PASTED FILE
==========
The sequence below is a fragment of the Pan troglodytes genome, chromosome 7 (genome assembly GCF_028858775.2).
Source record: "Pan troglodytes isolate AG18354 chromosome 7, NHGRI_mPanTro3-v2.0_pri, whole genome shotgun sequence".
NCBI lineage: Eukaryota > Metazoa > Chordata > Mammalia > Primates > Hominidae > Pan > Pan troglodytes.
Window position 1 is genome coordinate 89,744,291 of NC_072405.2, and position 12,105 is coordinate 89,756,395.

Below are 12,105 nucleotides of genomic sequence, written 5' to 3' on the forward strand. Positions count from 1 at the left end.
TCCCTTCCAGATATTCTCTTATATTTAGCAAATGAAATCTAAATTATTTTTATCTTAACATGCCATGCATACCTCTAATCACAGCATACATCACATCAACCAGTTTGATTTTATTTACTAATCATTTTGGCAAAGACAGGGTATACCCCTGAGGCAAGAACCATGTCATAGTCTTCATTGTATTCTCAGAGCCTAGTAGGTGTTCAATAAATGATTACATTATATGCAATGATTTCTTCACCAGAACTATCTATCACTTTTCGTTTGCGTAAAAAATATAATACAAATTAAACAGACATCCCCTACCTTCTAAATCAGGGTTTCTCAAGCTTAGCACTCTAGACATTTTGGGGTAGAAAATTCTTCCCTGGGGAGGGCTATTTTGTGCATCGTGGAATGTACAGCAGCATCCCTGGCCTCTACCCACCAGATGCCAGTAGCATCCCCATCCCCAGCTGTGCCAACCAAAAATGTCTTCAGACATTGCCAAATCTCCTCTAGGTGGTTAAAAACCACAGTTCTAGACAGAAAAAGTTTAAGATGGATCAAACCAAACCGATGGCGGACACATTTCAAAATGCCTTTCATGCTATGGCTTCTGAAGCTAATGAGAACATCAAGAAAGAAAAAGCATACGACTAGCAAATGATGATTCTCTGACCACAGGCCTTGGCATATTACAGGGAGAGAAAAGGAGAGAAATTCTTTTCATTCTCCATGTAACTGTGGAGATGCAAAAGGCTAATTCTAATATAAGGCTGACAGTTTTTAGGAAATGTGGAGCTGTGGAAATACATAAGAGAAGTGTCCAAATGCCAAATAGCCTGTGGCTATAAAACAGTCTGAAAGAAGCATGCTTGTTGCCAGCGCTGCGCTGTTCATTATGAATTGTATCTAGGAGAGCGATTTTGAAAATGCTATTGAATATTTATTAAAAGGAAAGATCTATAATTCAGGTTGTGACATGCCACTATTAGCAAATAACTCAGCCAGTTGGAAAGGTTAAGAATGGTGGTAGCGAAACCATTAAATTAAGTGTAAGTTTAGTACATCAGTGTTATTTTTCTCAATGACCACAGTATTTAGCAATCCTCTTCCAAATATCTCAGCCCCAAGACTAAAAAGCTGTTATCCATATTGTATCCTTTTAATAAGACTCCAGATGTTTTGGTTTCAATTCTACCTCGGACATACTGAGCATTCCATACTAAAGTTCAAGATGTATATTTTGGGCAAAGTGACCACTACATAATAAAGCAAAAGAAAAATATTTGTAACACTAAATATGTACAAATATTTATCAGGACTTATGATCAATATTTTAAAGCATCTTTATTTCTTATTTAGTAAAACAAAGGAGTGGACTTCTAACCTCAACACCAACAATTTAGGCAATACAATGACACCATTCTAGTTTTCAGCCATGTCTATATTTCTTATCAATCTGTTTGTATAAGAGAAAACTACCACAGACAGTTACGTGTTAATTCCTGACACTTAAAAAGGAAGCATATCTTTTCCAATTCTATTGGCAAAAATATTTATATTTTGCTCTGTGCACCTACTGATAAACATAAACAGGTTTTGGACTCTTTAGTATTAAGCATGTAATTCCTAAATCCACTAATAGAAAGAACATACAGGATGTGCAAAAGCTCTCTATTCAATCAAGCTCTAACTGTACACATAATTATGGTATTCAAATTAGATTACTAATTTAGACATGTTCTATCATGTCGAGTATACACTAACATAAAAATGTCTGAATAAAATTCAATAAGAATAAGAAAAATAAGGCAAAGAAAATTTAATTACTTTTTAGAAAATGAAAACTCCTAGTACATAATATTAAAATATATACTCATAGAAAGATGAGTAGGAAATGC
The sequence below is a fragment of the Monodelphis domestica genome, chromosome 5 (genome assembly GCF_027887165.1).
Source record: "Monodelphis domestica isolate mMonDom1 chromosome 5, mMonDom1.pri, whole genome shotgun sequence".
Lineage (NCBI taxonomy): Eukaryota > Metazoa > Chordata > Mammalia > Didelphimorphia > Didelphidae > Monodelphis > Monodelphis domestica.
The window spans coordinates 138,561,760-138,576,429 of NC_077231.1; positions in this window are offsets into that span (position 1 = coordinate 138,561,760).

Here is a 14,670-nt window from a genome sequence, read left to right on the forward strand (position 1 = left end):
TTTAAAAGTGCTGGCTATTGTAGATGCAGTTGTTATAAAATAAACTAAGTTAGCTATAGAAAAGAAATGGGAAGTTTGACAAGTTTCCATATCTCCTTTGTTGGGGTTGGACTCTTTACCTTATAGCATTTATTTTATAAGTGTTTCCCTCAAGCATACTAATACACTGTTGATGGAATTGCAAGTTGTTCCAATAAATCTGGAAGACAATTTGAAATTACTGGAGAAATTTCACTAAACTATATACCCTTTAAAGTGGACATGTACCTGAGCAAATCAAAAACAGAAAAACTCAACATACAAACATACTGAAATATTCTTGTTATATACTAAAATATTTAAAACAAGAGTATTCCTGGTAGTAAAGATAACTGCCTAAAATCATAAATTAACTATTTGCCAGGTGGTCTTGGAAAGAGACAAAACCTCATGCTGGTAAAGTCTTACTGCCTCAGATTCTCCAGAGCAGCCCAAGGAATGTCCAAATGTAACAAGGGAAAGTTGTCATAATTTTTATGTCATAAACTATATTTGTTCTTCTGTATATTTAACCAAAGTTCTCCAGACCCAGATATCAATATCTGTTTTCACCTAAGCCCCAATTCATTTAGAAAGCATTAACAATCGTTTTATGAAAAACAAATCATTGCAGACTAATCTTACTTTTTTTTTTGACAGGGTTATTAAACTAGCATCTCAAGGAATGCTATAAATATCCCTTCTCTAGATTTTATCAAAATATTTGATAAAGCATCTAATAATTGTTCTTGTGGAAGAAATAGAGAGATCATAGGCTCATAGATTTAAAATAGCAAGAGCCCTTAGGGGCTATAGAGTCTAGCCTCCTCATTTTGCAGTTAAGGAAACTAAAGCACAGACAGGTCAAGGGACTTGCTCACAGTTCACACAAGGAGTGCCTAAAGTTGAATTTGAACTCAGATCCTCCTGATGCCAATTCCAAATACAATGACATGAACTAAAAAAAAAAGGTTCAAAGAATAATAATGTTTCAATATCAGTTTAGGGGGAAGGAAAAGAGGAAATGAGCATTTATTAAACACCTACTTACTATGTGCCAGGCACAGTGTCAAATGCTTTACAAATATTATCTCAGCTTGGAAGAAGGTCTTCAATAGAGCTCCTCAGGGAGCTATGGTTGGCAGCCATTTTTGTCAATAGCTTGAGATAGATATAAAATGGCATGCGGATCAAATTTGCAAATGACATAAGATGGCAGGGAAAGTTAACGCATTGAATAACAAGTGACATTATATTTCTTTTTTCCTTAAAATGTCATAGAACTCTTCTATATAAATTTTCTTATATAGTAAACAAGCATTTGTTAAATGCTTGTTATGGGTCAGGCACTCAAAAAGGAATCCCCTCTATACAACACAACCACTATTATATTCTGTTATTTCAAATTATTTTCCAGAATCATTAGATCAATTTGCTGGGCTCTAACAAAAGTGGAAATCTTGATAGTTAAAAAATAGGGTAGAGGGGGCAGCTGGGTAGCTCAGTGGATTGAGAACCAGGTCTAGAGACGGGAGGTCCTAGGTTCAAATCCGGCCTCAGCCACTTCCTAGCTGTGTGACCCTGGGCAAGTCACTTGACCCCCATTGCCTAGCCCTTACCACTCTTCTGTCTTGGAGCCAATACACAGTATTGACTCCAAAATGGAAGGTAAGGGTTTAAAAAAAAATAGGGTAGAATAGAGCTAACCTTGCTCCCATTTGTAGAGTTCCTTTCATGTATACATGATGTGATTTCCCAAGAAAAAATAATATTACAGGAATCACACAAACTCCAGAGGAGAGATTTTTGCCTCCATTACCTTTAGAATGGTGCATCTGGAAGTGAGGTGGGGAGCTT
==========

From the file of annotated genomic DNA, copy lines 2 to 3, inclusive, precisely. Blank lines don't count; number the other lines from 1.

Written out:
Source record: "Pan troglodytes isolate AG18354 chromosome 7, NHGRI_mPanTro3-v2.0_pri, whole genome shotgun sequence".
NCBI lineage: Eukaryota > Metazoa > Chordata > Mammalia > Primates > Hominidae > Pan > Pan troglodytes.